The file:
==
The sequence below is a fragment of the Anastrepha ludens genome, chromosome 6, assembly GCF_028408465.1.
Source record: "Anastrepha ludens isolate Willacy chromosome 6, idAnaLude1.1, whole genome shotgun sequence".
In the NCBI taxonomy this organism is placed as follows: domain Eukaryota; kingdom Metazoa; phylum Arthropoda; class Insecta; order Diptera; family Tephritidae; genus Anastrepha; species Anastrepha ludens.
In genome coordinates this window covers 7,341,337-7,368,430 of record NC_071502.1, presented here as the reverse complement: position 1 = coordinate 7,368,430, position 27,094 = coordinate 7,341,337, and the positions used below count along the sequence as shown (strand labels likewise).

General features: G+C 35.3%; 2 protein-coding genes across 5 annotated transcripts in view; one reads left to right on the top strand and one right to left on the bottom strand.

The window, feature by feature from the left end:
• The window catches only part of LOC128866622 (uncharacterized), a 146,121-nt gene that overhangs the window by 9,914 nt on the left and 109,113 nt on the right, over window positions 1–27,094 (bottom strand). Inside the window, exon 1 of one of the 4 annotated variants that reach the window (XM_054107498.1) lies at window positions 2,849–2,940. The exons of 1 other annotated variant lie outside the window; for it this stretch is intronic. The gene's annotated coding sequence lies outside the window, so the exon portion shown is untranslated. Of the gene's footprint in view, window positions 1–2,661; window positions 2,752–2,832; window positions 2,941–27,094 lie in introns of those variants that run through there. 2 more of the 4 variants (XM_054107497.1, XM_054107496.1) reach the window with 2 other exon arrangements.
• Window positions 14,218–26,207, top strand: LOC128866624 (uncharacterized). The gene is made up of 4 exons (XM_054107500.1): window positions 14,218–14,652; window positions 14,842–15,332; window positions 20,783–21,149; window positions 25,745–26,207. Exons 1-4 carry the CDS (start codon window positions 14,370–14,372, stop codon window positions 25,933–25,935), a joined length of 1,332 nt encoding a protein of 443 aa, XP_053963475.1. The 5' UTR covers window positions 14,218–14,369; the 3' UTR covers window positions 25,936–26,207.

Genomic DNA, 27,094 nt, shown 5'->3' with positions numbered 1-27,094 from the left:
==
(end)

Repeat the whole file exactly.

The sequence below is a fragment of the Anastrepha ludens genome, chromosome 6, assembly GCF_028408465.1.
Source record: "Anastrepha ludens isolate Willacy chromosome 6, idAnaLude1.1, whole genome shotgun sequence".
In the NCBI taxonomy this organism is placed as follows: domain Eukaryota; kingdom Metazoa; phylum Arthropoda; class Insecta; order Diptera; family Tephritidae; genus Anastrepha; species Anastrepha ludens.
In genome coordinates this window covers 7,341,337-7,368,430 of record NC_071502.1, presented here as the reverse complement: position 1 = coordinate 7,368,430, position 27,094 = coordinate 7,341,337, and the positions used below count along the sequence as shown (strand labels likewise).

General features: G+C 35.3%; 2 protein-coding genes across 5 annotated transcripts in view; one reads left to right on the top strand and one right to left on the bottom strand.

The window, feature by feature from the left end:
• The window catches only part of LOC128866622 (uncharacterized), a 146,121-nt gene that overhangs the window by 9,914 nt on the left and 109,113 nt on the right, over window positions 1–27,094 (bottom strand). Inside the window, exon 1 of one of the 4 annotated variants that reach the window (XM_054107498.1) lies at window positions 2,849–2,940. The exons of 1 other annotated variant lie outside the window; for it this stretch is intronic. The gene's annotated coding sequence lies outside the window, so the exon portion shown is untranslated. Of the gene's footprint in view, window positions 1–2,661; window positions 2,752–2,832; window positions 2,941–27,094 lie in introns of those variants that run through there. 2 more of the 4 variants (XM_054107497.1, XM_054107496.1) reach the window with 2 other exon arrangements.
• Window positions 14,218–26,207, top strand: LOC128866624 (uncharacterized). The gene is made up of 4 exons (XM_054107500.1): window positions 14,218–14,652; window positions 14,842–15,332; window positions 20,783–21,149; window positions 25,745–26,207. Exons 1-4 carry the CDS (start codon window positions 14,370–14,372, stop codon window positions 25,933–25,935), a joined length of 1,332 nt encoding a protein of 443 aa, XP_053963475.1. The 5' UTR covers window positions 14,218–14,369; the 3' UTR covers window positions 25,936–26,207.

Genomic DNA, 27,094 nt, shown 5'->3' with positions numbered 1-27,094 from the left: